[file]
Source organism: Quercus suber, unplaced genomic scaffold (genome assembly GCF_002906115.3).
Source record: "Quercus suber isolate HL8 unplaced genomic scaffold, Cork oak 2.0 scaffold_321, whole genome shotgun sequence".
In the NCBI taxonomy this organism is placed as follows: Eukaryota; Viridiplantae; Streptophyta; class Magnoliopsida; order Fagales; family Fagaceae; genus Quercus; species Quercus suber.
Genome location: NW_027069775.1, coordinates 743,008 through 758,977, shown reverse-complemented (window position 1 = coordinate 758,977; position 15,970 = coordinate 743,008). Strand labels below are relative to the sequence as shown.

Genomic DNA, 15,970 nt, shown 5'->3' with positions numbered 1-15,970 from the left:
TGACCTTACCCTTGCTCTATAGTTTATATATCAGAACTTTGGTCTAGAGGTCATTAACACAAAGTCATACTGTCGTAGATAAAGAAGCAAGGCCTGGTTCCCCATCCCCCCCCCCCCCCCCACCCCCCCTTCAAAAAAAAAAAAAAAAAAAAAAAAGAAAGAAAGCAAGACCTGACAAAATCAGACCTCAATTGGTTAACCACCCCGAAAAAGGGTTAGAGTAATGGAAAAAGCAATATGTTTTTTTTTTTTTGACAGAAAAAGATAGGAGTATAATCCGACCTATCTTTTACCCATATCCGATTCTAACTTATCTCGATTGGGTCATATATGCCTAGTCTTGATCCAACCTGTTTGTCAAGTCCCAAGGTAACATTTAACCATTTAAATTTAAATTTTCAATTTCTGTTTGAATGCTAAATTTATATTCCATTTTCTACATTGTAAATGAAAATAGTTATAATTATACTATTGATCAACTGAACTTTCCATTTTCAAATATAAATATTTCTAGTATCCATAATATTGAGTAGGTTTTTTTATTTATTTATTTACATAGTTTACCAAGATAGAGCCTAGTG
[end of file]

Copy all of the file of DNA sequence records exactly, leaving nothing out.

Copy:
Source organism: Quercus suber, unplaced genomic scaffold (genome assembly GCF_002906115.3).
Source record: "Quercus suber isolate HL8 unplaced genomic scaffold, Cork oak 2.0 scaffold_321, whole genome shotgun sequence".
In the NCBI taxonomy this organism is placed as follows: Eukaryota; Viridiplantae; Streptophyta; class Magnoliopsida; order Fagales; family Fagaceae; genus Quercus; species Quercus suber.
Genome location: NW_027069775.1, coordinates 743,008 through 758,977, shown reverse-complemented (window position 1 = coordinate 758,977; position 15,970 = coordinate 743,008). Strand labels below are relative to the sequence as shown.

Genomic DNA, 15,970 nt, shown 5'->3' with positions numbered 1-15,970 from the left:
TGACCTTACCCTTGCTCTATAGTTTATATATCAGAACTTTGGTCTAGAGGTCATTAACACAAAGTCATACTGTCGTAGATAAAGAAGCAAGGCCTGGTTCCCCATCCCCCCCCCCCCCCCCACCCCCCCTTCAAAAAAAAAAAAAAAAAAAAAAAAGAAAGAAAGCAAGACCTGACAAAATCAGACCTCAATTGGTTAACCACCCCGAAAAAGGGTTAGAGTAATGGAAAAAGCAATATGTTTTTTTTTTTTTGACAGAAAAAGATAGGAGTATAATCCGACCTATCTTTTACCCATATCCGATTCTAACTTATCTCGATTGGGTCATATATGCCTAGTCTTGATCCAACCTGTTTGTCAAGTCCCAAGGTAACATTTAACCATTTAAATTTAAATTTTCAATTTCTGTTTGAATGCTAAATTTATATTCCATTTTCTACATTGTAAATGAAAATAGTTATAATTATACTATTGATCAACTGAACTTTCCATTTTCAAATATAAATATTTCTAGTATCCATAATATTGAGTAGGTTTTTTTATTTATTTATTTACATAGTTTACCAAGATAGAGCCTAGTG